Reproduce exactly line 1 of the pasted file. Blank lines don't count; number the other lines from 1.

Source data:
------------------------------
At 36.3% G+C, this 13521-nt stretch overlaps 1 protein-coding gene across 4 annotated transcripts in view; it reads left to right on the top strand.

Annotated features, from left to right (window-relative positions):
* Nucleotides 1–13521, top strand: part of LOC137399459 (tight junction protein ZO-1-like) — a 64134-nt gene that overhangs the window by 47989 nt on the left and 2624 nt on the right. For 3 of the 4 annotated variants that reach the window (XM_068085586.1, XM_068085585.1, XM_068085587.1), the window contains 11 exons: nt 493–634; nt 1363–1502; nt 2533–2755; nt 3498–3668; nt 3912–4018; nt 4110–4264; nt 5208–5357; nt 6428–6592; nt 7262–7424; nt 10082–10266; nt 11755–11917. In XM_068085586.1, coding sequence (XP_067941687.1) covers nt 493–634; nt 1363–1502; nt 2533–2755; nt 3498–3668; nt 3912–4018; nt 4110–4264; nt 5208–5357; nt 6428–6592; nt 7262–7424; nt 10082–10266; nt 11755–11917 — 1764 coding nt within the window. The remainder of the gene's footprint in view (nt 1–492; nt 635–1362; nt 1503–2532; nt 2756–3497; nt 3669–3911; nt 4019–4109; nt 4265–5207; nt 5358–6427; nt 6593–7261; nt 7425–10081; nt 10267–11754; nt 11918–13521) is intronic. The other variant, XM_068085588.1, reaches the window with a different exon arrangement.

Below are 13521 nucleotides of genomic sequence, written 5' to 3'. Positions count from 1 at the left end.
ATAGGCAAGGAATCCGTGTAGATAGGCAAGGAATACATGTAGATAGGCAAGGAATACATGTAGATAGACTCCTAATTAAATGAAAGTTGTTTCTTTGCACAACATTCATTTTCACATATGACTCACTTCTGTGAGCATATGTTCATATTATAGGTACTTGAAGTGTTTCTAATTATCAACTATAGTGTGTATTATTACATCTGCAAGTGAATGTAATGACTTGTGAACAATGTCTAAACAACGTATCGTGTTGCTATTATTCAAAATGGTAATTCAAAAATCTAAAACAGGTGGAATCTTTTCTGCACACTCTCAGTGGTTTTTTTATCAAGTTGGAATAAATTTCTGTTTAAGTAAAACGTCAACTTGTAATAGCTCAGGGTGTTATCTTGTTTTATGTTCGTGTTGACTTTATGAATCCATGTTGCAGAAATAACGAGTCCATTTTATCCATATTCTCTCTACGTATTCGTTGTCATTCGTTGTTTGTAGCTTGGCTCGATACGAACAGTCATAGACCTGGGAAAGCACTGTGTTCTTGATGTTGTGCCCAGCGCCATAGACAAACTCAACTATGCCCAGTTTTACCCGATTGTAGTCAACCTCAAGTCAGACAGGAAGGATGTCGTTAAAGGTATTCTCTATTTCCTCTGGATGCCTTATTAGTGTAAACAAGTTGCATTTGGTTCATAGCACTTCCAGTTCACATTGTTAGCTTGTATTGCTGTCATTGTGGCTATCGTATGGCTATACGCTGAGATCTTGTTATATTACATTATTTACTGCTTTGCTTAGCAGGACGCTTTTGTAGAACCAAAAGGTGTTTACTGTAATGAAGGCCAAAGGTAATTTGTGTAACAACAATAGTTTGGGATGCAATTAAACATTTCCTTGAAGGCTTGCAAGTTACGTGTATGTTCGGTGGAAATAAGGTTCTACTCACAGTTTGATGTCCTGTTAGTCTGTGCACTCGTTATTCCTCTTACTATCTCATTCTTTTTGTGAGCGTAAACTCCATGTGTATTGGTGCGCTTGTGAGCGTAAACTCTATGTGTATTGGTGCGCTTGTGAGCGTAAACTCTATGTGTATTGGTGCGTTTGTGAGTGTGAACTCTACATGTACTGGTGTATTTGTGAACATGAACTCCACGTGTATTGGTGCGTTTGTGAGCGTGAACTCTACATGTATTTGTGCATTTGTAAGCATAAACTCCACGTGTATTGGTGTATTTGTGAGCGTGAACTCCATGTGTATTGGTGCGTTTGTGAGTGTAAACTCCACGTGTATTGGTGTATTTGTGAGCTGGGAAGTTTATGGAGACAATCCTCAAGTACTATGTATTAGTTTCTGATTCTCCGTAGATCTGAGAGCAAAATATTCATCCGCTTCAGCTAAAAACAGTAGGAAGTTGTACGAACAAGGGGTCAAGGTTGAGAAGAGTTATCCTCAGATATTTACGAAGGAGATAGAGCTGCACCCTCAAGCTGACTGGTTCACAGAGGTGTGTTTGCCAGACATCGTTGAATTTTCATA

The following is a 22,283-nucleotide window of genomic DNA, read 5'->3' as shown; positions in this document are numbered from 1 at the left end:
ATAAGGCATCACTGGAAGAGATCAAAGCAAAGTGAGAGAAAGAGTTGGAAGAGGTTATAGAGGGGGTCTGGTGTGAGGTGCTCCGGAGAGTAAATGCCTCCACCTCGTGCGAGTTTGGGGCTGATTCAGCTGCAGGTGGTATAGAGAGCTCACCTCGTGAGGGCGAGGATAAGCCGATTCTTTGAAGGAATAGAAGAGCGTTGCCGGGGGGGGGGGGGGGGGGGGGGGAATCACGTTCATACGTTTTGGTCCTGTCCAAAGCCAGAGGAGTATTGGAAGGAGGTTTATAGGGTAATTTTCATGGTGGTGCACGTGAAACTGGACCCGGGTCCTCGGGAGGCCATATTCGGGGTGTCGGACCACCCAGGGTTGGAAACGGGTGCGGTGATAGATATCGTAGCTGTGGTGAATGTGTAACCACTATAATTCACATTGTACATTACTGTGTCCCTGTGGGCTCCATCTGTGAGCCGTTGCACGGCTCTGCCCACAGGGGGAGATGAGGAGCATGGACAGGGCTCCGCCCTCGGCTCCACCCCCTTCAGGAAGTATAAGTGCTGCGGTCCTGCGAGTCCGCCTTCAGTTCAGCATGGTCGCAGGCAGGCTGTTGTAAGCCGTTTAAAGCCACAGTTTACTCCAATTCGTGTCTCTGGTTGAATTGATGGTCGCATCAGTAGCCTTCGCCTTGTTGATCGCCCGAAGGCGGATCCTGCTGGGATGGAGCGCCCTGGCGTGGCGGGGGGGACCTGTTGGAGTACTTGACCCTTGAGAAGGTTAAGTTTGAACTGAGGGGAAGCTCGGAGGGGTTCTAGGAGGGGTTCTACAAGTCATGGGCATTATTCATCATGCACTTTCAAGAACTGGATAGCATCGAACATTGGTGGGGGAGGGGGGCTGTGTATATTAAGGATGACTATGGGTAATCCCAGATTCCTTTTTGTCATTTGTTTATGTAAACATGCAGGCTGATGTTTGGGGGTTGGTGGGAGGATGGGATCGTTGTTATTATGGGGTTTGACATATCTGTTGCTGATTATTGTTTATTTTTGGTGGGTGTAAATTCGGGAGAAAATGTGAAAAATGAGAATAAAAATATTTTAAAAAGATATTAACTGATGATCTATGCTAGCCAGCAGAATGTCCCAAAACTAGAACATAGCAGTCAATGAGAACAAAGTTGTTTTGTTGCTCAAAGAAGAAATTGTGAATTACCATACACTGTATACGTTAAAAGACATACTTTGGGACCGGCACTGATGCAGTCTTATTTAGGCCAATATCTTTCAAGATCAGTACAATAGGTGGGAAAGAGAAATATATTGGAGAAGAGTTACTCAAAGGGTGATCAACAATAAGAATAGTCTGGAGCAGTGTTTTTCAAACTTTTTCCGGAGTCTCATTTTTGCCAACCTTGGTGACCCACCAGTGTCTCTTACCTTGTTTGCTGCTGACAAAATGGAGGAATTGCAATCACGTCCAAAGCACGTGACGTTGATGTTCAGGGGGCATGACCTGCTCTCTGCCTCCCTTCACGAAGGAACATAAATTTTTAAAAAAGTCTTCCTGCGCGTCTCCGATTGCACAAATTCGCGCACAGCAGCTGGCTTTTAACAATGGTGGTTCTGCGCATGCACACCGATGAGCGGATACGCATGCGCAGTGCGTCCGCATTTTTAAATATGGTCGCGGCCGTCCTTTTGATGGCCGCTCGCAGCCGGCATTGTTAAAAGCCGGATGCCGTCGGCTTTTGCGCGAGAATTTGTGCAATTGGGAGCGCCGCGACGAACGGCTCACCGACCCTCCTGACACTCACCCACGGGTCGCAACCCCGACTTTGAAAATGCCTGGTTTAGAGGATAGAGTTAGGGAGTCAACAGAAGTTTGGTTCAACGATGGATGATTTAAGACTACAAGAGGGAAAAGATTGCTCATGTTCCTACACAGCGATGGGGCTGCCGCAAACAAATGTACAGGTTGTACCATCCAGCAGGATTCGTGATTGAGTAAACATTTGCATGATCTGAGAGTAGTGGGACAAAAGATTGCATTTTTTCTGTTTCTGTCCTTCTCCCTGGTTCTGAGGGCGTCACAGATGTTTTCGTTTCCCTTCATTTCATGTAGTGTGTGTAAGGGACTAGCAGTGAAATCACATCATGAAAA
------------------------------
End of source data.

At 36.3% G+C, this 13521-nt stretch overlaps 1 protein-coding gene across 4 annotated transcripts in view; it reads left to right on the top strand.